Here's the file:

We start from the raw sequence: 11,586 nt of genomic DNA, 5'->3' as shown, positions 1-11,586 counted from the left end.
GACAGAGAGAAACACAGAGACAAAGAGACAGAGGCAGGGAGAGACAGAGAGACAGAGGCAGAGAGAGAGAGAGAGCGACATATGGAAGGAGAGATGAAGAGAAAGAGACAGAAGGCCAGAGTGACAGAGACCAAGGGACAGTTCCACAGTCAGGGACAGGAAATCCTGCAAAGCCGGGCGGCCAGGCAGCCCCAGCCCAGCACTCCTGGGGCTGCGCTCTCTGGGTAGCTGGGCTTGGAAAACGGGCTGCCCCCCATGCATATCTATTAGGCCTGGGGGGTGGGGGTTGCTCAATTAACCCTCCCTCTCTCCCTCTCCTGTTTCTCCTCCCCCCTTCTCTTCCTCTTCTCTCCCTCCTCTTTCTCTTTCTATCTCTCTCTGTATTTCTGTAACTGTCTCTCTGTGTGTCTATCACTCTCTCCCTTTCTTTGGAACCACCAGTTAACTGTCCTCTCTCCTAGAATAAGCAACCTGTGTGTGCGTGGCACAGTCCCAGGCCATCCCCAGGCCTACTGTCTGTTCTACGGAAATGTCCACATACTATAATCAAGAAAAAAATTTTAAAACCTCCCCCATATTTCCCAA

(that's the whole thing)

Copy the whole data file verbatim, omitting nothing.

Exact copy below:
We start from the raw sequence: 11,586 nt of genomic DNA, 5'->3' as shown, positions 1-11,586 counted from the left end.
GACAGAGAGAAACACAGAGACAAAGAGACAGAGGCAGGGAGAGACAGAGAGACAGAGGCAGAGAGAGAGAGAGAGCGACATATGGAAGGAGAGATGAAGAGAAAGAGACAGAAGGCCAGAGTGACAGAGACCAAGGGACAGTTCCACAGTCAGGGACAGGAAATCCTGCAAAGCCGGGCGGCCAGGCAGCCCCAGCCCAGCACTCCTGGGGCTGCGCTCTCTGGGTAGCTGGGCTTGGAAAACGGGCTGCCCCCCATGCATATCTATTAGGCCTGGGGGGTGGGGGTTGCTCAATTAACCCTCCCTCTCTCCCTCTCCTGTTTCTCCTCCCCCCTTCTCTTCCTCTTCTCTCCCTCCTCTTTCTCTTTCTATCTCTCTCTGTATTTCTGTAACTGTCTCTCTGTGTGTCTATCACTCTCTCCCTTTCTTTGGAACCACCAGTTAACTGTCCTCTCTCCTAGAATAAGCAACCTGTGTGTGCGTGGCACAGTCCCAGGCCATCCCCAGGCCTACTGTCTGTTCTACGGAAATGTCCACATACTATAATCAAGAAAAAAATTTTAAAACCTCCCCCATATTTCCCAA